Pima County to vote on proposed ban on exploding targets - Tucson News Now

Pima County to vote on proposed ban on exploding targets

Explosive target ban for Pima County. (Source: Tucson News Now) Explosive target ban for Pima County. (Source: Tucson News Now)
TUCSON, AZ (Tucson News Now) -

Pima County is scheduled to vote to ban exploding targets at it's next board meeting Tuesday, July 11.

Under the proposed ban, the sale, possession, or use of an exploding target could be punishable as a class one misdemeanor.

Exploding targets are popular among some enthusiasts as a novelty item. However, they can be dangerous.

In its quest for a ban, the county cites the Sawmill Fire, which burned 46,000 acres and cost $5 million to fight, and was caused by a US Border Patrol agent shooting at an exploding target.

It also cites the case of a man shooting an exploding target in a refrigerator, which also started a fire and endangered bystanders with flying shrapnel.

A house fire, with children in the home at the time, was also started by the mishandling of the device.

These are but a few reasons why the county feels now is the time for a ban, as introduced by District 2 Supervisor Ramone Valadez.

"It's a shame that people's live, people's livelihoods, whose homes were put at risk," Valadez said. "So how do we prevent this from happening again."

Not everyone agrees an outright ban is a good idea however.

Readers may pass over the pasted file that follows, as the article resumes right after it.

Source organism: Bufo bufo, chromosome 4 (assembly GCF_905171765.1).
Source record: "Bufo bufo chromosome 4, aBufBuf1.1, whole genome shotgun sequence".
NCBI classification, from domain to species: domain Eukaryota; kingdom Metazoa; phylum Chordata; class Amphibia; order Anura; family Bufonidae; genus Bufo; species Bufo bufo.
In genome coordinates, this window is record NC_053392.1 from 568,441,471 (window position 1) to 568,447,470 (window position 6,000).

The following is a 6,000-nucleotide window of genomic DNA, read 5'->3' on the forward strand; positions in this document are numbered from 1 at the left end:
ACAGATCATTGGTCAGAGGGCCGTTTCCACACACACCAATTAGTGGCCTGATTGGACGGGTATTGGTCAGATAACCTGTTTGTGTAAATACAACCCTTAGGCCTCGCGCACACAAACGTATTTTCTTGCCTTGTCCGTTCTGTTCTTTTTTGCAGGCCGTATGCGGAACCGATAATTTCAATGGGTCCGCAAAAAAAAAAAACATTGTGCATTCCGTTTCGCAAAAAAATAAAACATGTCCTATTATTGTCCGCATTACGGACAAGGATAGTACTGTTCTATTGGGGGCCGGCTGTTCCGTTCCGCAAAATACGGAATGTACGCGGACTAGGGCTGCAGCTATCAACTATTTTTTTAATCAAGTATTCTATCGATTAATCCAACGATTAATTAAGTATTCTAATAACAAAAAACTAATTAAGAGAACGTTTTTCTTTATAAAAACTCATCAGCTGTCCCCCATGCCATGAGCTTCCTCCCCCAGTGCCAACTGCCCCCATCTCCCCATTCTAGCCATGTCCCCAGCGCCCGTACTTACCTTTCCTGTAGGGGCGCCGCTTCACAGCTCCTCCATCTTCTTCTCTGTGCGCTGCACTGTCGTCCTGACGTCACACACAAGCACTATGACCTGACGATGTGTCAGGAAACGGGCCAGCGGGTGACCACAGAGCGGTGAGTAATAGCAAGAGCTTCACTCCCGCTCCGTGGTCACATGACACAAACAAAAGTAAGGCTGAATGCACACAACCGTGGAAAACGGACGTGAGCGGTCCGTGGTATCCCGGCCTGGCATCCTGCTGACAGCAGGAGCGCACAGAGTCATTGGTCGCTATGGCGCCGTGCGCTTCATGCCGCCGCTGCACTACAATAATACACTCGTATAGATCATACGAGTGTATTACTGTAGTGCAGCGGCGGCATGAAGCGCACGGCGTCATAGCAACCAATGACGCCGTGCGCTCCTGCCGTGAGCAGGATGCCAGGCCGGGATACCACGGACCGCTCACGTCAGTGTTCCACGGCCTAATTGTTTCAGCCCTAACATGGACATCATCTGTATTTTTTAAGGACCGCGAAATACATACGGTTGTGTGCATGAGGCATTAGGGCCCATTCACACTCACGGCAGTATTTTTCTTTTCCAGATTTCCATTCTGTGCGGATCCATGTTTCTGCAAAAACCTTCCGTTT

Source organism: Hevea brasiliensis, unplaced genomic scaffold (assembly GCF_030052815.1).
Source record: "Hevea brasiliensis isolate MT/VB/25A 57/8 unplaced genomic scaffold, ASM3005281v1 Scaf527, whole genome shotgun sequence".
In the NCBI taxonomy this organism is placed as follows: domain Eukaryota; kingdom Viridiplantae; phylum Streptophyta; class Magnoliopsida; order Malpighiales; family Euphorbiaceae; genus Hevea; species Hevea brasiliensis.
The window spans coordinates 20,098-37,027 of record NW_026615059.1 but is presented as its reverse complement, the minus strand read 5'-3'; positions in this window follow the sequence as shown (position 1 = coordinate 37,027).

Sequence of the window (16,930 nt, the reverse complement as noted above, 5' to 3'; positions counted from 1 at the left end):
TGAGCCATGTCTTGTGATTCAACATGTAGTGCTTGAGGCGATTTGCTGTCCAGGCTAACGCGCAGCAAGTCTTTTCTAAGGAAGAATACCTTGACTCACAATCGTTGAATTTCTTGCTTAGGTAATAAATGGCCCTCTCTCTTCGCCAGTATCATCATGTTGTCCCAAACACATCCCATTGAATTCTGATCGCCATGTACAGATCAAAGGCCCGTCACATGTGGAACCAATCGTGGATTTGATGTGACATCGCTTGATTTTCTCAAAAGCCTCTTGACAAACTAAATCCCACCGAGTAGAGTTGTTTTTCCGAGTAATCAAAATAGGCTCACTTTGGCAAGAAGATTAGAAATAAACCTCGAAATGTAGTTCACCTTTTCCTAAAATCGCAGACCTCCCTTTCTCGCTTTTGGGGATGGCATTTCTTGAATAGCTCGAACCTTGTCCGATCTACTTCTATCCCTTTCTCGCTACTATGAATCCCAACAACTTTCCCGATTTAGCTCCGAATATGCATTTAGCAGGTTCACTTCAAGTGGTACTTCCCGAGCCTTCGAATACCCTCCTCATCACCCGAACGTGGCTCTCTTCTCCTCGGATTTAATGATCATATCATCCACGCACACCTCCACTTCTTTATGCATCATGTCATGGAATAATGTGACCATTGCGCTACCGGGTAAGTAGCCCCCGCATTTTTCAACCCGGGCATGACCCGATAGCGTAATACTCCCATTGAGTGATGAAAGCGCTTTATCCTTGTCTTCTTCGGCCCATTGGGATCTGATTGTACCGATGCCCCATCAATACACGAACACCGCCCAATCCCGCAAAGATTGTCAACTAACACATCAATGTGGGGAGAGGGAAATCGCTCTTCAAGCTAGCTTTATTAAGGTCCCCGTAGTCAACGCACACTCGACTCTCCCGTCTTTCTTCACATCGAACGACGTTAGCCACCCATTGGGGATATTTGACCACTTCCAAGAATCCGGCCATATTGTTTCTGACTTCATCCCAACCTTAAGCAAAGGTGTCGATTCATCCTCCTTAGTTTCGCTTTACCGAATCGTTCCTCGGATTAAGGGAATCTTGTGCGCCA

Ed Chavez, owner of R & A Tactical on Prince Road said "I think it's an over reaction."

Chavez, who does not sell the devices, believes it is an issue of personal responsibility, not government regulation.

"We just have to have people responsible with it," he said. "They just need to realize it's an explosive, it causes fragmentation, it could cause a fire."

Valadez asked the Pima County Sheriff's Department and County Attorney to find a way to regulate the devices and they agreed a ban was the best alternative.

Valadez agrees it's the best one for the time being.

"If a ban is not the right tool, let's come up with the right tool," he said. "Right now we have to act and we can still prevent the loss of lives and loss of homes and that's our goal."

Because the county did not meet its 30 day deadline for advertising the ordinance, even if it passes, it will not go into effect immediately.

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